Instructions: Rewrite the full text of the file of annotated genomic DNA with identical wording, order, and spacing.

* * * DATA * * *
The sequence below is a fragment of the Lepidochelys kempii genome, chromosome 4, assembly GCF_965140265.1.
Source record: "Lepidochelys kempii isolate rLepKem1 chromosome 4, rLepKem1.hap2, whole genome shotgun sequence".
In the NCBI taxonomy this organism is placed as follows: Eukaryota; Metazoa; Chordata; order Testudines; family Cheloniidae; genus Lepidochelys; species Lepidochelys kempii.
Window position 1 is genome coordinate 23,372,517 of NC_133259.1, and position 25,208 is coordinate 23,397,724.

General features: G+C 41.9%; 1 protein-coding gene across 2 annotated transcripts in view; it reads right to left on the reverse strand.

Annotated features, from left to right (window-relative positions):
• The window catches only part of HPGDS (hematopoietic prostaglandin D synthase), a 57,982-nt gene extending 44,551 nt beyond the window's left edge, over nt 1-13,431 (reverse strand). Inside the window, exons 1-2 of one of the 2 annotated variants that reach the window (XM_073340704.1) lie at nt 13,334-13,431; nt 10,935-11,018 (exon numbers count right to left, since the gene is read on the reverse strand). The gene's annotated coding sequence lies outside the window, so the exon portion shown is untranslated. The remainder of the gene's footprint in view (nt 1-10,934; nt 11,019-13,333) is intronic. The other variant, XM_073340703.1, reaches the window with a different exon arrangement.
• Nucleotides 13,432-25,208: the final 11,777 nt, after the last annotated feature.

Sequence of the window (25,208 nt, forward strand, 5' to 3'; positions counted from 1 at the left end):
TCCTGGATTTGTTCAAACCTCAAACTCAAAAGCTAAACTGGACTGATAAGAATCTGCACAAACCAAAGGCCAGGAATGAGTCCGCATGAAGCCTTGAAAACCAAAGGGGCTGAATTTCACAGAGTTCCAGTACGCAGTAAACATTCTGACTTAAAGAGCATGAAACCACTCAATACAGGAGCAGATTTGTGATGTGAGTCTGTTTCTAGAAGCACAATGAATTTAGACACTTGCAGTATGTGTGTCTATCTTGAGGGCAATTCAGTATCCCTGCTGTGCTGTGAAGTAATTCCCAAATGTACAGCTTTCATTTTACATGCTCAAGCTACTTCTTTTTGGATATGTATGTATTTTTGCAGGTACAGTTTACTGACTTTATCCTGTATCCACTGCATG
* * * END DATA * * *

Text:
The sequence below is a fragment of the Lepidochelys kempii genome, chromosome 4, assembly GCF_965140265.1.
Source record: "Lepidochelys kempii isolate rLepKem1 chromosome 4, rLepKem1.hap2, whole genome shotgun sequence".
In the NCBI taxonomy this organism is placed as follows: Eukaryota; Metazoa; Chordata; order Testudines; family Cheloniidae; genus Lepidochelys; species Lepidochelys kempii.
Window position 1 is genome coordinate 23,372,517 of NC_133259.1, and position 25,208 is coordinate 23,397,724.

General features: G+C 41.9%; 1 protein-coding gene across 2 annotated transcripts in view; it reads right to left on the reverse strand.

Annotated features, from left to right (window-relative positions):
• The window catches only part of HPGDS (hematopoietic prostaglandin D synthase), a 57,982-nt gene extending 44,551 nt beyond the window's left edge, over nt 1-13,431 (reverse strand). Inside the window, exons 1-2 of one of the 2 annotated variants that reach the window (XM_073340704.1) lie at nt 13,334-13,431; nt 10,935-11,018 (exon numbers count right to left, since the gene is read on the reverse strand). The gene's annotated coding sequence lies outside the window, so the exon portion shown is untranslated. The remainder of the gene's footprint in view (nt 1-10,934; nt 11,019-13,333) is intronic. The other variant, XM_073340703.1, reaches the window with a different exon arrangement.
• Nucleotides 13,432-25,208: the final 11,777 nt, after the last annotated feature.

Sequence of the window (25,208 nt, forward strand, 5' to 3'; positions counted from 1 at the left end):
TCCTGGATTTGTTCAAACCTCAAACTCAAAAGCTAAACTGGACTGATAAGAATCTGCACAAACCAAAGGCCAGGAATGAGTCCGCATGAAGCCTTGAAAACCAAAGGGGCTGAATTTCACAGAGTTCCAGTACGCAGTAAACATTCTGACTTAAAGAGCATGAAACCACTCAATACAGGAGCAGATTTGTGATGTGAGTCTGTTTCTAGAAGCACAATGAATTTAGACACTTGCAGTATGTGTGTCTATCTTGAGGGCAATTCAGTATCCCTGCTGTGCTGTGAAGTAATTCCCAAATGTACAGCTTTCATTTTACATGCTCAAGCTACTTCTTTTTGGATATGTATGTATTTTTGCAGGTACAGTTTACTGACTTTATCCTGTATCCACTGCATG